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Imam Alli-Owe

Listen to Imam Alli-Owe’s story

“When I first met Imam Alli-Owe, he was wearing a kelly-green T-shirt over a white prayer robe. Bold white letters on the front of the shirt spelled: Your Friendly MUSLIM Neighbor. On the back of the shirt was written: Islam for PEACE.

This was during the 2016 presidential campaign, when anti-Muslim rhetoric had begun to grow, the violent acts of a few becoming confused with the beliefs of many. The Masjid Al-Kareem, a mosque on Providence’s Broad Street, was holding an open house to educate its neighbors in their understanding of Islam.

I was struck by how little I knew about Islam, how foreign and remote the religion seemed, despite the decades I’d been working with cultures other than my own. I began visiting the mosque on Fridays for midday Jumu’ah prayer, when the low white building was filled with hundreds of worshipers. I was surprised at how, in this both foreign and familiar setting, the images of young Muslim men as terrorists had seeped into my consciousness.

Yet here were all these friendly people in their green T-shirts! As the white-robed man scurried around, arranging chairs and putting out refreshments, I met people from Somalia, Ghana, Pakistan. I met Providence-born people of Cape Verdean descent, and a woman who traces her roots to the Mayflower.

I introduced myself to the man, who told me his name was Imam Alli-Owe – Imam Alli for short, the title Imam a reference to his position as a leader in the Muslim community. He was open to being photographed, and we agreed to meet on the coming Saturday at the mosque. He told me he would be there for the first daily prayer, before sunrise.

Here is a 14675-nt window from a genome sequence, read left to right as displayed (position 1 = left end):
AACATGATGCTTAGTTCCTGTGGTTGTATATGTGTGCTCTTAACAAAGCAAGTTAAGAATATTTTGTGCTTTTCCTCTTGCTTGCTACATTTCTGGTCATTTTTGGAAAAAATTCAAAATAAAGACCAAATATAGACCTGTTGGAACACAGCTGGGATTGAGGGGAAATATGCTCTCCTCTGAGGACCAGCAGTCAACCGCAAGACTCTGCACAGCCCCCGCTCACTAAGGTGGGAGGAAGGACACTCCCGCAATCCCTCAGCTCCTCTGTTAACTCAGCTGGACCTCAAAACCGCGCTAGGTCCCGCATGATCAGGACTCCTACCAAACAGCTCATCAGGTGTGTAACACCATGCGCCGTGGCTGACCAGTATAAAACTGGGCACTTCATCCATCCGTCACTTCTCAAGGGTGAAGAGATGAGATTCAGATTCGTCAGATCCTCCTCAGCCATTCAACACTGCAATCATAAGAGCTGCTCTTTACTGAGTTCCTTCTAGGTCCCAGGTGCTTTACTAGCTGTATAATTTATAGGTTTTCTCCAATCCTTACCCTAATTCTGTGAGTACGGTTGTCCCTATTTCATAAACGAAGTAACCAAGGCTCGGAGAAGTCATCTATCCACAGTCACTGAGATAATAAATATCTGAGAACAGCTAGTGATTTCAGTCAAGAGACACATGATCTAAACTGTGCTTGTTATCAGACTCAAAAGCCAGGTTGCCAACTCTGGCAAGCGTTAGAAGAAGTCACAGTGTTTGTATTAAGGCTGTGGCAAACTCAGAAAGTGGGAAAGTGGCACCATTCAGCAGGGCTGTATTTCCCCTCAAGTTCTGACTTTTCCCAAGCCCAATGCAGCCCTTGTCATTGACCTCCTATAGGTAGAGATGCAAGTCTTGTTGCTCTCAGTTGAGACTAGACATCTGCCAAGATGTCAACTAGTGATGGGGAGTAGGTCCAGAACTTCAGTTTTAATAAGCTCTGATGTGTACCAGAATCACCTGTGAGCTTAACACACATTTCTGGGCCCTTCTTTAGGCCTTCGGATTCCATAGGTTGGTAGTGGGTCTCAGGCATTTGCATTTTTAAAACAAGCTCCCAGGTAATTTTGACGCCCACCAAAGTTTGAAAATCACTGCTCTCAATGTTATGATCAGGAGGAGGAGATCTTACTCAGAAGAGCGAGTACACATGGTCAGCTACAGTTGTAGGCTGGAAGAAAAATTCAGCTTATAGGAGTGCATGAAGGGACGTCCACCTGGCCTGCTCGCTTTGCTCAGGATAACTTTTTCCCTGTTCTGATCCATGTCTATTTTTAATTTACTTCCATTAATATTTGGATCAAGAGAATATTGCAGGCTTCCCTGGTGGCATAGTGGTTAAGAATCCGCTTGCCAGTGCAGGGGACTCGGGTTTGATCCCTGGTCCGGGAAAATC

It was still dark when I got to the mosque that morning, but as the prayer ended and people streamed outside, the sky began to lighten. Imam Alli approached me, wearing his prayer robe and beads wrapped around his wrist. We made some photographs behind the mosque, in the pearly moments between night and day.

I didn’t see him again until almost a year later. This time it was at a different mosque, the Masjid el Rassaq, also on Broad Street; it had been started by Imam Alli and others to serve the specific needs of the Muslim community from Nigeria, Imam Alli’s native country. This time he was dressed in a robe of blue and gold, and was headed to a wedding. He said we could talk at the mosque the next day, after sunrise prayer.

When I arrived the next morning, a bright moon shone in the sky, and Imam Alli was still wearing his clothes from the night before. He told me that after the wedding he’d returned to the mosque at about one a.m. and, rather than go to sleep, he decided to stay awake, and pray. I asked him what he’d been praying for.

“We pray for the blessings of Allah. We pray for the world – for peace in this world. There’s no peace in this world. Everywhere there is killing – we don’t love each other, and that is against God.”

I asked him what he thought was the very worst thing going on in the world. “The worst is that we don’t love each other,” he said. “We don’t love ourselves. Everybody is lost.

“We are all – we all came from the same father and the same mother! We are all from Adam and Eve! So Allah created us – but we don’t love each other because of power. We want to have power. So many – they don’t believe in God, but they believe in money. They believe in dollars.”

Imam Alli continued, “This ISIS – they are killing innocent people! That is not Islam! Killing people is not Islam.” Then he repeated, almost to himself, “That is not Islam.”

Imam Alli insisted that a central rule of Islam is to love one’s neighbor. His words rang deep, and so much at odds with the fear of Muslims as terrorists – impossible to reconcile with the words of the U.S. president, who has convinced so many Americans that Muslims are their enemies.

With these thoughts, I asked him if Love your neighbor applies only if one’s neighbor is Muslim.

“Your neighbor!,” he said, almost scolding me. “It doesn’t matter! Your neighbor might be Muslim, might not. But your neighbor is your family.

“For instance, we came here. We have our family back in Africa, but we live here now. If you’re living beside me, if anything happens, you will be the first person to reach me.

“Do you understand me?” said Imam Alli. “You are my family!”

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